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Airport Sports Complex Operator: Lawsuit Has a 'Snowball's Chance in Hell'

Recreation facility and soccer fields approved by the San Rafael City Council in December 2012 are drawing fire from an environmental group, but developer is unbowed.

A local environmental group has filed a lawsuit in Marin Superior Court in an attempt to stop the sports complex and soccer fields near the San Rafael Airport that were approved by the San Rafael City Council in December 2012.

But while the people behind 85,700-square-feet recreation complex said they were disappointed by the latest effort to halt the project (lawsuit attached at right), they were vehemently undeterred, saying the lawsuit stood no chance of winning in court given the lengthy environmental review through which the project had gone since its proposal in 2005.

“This thing is going to get this built,” said Andrew Rowley, the would-be operator of the sports complex at the airport and the president of Santa Rosa-based soccer company Sports City. “Often these groups go into this process to drag it on for so long that they bleed you to death. But that’s not going to happen here. They have an attitude to stop it at all costs, but I don’t think they have a snowball’s chance in hell.”

The lawsuit, filed by longtime project opponent the Gallinas Creek Defense Council against the city of San Rafael and project applicant, San Rafael Airport, LLC. In it, the group claims the project, and the City Council's review and approval of it, had "gaping holes" and violated state environmental law by failing to sufficiently analyze impacts on the California Clapper Rail bird, safety impacts due to the project's proximity to the airport and visual and noise impacts on nearby residents.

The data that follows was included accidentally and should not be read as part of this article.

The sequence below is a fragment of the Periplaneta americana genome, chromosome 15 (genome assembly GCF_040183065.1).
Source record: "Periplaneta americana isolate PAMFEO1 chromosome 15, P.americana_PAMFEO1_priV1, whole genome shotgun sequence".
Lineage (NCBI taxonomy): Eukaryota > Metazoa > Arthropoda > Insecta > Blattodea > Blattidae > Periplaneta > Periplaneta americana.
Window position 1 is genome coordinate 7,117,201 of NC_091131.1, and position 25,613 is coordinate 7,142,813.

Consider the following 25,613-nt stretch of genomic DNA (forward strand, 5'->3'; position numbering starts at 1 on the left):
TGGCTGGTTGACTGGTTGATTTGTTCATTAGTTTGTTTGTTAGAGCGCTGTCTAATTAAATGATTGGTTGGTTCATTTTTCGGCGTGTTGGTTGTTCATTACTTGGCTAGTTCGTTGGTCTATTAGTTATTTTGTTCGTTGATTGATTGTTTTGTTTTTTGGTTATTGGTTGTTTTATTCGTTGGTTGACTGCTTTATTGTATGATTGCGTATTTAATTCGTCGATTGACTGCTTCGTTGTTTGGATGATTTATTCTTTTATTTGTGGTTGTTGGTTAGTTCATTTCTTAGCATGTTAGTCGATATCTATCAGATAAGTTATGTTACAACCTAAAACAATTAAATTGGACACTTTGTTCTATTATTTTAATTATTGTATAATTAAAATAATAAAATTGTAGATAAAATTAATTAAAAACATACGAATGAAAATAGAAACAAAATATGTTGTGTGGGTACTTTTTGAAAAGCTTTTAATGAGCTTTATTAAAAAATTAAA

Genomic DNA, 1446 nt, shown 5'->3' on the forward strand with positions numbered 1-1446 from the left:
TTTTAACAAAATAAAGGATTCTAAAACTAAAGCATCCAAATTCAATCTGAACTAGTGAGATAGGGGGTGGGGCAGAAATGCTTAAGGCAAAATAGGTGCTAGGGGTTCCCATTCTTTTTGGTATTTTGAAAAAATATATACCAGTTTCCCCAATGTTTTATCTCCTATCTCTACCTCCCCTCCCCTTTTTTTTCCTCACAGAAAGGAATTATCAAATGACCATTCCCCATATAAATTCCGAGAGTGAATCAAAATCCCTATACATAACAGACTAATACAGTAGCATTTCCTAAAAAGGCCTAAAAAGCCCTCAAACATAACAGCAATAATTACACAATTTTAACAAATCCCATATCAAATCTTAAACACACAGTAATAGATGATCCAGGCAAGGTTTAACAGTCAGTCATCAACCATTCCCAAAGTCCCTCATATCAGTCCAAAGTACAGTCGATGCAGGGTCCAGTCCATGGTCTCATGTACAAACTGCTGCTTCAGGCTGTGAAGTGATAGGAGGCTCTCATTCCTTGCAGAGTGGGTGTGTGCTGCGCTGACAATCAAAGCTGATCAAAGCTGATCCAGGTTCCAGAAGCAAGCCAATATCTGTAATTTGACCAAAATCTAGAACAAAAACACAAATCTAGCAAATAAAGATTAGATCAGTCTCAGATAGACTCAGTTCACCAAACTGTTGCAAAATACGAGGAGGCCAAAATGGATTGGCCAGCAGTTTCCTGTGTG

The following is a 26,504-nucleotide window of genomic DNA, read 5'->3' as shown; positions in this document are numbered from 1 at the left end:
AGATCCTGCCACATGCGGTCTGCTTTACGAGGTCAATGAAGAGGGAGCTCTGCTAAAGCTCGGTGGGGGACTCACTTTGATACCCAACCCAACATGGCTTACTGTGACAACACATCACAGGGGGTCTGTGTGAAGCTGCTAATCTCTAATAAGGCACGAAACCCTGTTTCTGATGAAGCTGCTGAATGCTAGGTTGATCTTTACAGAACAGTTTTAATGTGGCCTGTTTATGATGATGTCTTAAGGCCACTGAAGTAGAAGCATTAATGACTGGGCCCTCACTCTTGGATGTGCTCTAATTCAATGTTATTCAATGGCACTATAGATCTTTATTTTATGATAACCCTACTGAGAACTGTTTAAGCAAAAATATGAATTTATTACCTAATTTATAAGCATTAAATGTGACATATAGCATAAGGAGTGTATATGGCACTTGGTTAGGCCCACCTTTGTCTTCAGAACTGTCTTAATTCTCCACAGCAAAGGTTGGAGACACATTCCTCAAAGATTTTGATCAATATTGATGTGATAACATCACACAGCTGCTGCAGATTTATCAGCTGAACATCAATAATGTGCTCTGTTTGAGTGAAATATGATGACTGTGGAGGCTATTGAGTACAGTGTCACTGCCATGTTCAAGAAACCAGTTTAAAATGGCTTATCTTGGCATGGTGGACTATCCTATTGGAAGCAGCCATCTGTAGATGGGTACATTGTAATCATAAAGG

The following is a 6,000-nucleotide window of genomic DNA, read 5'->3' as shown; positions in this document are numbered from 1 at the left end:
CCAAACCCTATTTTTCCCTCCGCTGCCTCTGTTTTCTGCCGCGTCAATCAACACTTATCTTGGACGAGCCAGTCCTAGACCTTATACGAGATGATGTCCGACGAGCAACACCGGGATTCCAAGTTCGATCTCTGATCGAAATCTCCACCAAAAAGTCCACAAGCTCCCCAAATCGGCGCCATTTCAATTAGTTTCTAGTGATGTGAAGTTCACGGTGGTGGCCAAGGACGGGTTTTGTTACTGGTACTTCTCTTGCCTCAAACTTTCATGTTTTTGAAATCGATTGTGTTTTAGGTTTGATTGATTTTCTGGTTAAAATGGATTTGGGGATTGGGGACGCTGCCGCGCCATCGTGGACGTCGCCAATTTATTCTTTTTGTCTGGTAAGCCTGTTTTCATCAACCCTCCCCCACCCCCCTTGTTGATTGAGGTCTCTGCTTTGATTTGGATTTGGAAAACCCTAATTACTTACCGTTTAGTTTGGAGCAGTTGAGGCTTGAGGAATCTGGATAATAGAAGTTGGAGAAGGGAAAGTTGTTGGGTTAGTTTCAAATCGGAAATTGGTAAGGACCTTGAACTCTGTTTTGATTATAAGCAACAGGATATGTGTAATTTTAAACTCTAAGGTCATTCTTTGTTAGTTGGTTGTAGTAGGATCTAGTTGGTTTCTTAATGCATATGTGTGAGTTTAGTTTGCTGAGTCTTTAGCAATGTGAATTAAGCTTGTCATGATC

The complaint also claims the project conflicts with the San Rafael General Plan and the property's zoning designation.

The project, which has been in the planning process for around eight years, was presented at the Dec. 3 council meeting where public comment stretched over six hours. All council members expect Damon Connolly, who dissented, approved of the project.

The 39-foot-tall recreation complex will have indoor and two outdoor soccer fields as well as spectator seating, offices, food and beverage service, meetings rooms and a two-lane bridge deck. It will also include a lighted outdoor turf field and another outdoor turf field on a 9.1-acre site near Gallinas Creek, the airport and McInnis Park.